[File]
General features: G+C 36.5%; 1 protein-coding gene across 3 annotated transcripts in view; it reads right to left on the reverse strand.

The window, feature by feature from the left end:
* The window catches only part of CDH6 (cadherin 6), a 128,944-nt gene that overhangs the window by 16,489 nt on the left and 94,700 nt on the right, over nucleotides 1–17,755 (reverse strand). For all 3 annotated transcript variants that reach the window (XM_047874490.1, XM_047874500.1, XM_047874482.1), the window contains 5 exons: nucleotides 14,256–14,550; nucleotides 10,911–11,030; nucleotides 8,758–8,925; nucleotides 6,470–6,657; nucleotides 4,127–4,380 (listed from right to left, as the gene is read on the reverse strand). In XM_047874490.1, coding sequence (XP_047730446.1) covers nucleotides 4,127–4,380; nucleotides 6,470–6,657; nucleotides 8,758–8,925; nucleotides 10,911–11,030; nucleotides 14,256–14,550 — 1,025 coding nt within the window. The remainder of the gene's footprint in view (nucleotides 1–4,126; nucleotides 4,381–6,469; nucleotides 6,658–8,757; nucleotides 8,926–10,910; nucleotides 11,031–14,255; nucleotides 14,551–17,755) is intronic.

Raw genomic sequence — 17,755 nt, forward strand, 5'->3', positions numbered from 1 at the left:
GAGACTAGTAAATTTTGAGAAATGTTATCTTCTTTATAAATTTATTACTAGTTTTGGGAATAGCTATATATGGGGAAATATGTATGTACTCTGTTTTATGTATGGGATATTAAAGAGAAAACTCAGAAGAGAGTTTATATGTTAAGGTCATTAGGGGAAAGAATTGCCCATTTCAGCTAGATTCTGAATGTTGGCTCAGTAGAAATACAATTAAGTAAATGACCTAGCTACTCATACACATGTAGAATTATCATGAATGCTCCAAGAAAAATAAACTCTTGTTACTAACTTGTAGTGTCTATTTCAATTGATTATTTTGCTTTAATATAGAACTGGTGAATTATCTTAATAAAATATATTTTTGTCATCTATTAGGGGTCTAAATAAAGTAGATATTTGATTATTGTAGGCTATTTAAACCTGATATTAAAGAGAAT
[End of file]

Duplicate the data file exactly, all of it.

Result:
General features: G+C 36.5%; 1 protein-coding gene across 3 annotated transcripts in view; it reads right to left on the reverse strand.

The window, feature by feature from the left end:
* The window catches only part of CDH6 (cadherin 6), a 128,944-nt gene that overhangs the window by 16,489 nt on the left and 94,700 nt on the right, over nucleotides 1–17,755 (reverse strand). For all 3 annotated transcript variants that reach the window (XM_047874490.1, XM_047874500.1, XM_047874482.1), the window contains 5 exons: nucleotides 14,256–14,550; nucleotides 10,911–11,030; nucleotides 8,758–8,925; nucleotides 6,470–6,657; nucleotides 4,127–4,380 (listed from right to left, as the gene is read on the reverse strand). In XM_047874490.1, coding sequence (XP_047730446.1) covers nucleotides 4,127–4,380; nucleotides 6,470–6,657; nucleotides 8,758–8,925; nucleotides 10,911–11,030; nucleotides 14,256–14,550 — 1,025 coding nt within the window. The remainder of the gene's footprint in view (nucleotides 1–4,126; nucleotides 4,381–6,469; nucleotides 6,658–8,757; nucleotides 8,926–10,910; nucleotides 11,031–14,255; nucleotides 14,551–17,755) is intronic.

Raw genomic sequence — 17,755 nt, forward strand, 5'->3', positions numbered from 1 at the left:
GAGACTAGTAAATTTTGAGAAATGTTATCTTCTTTATAAATTTATTACTAGTTTTGGGAATAGCTATATATGGGGAAATATGTATGTACTCTGTTTTATGTATGGGATATTAAAGAGAAAACTCAGAAGAGAGTTTATATGTTAAGGTCATTAGGGGAAAGAATTGCCCATTTCAGCTAGATTCTGAATGTTGGCTCAGTAGAAATACAATTAAGTAAATGACCTAGCTACTCATACACATGTAGAATTATCATGAATGCTCCAAGAAAAATAAACTCTTGTTACTAACTTGTAGTGTCTATTTCAATTGATTATTTTGCTTTAATATAGAACTGGTGAATTATCTTAATAAAATATATTTTTGTCATCTATTAGGGGTCTAAATAAAGTAGATATTTGATTATTGTAGGCTATTTAAACCTGATATTAAAGAGAAT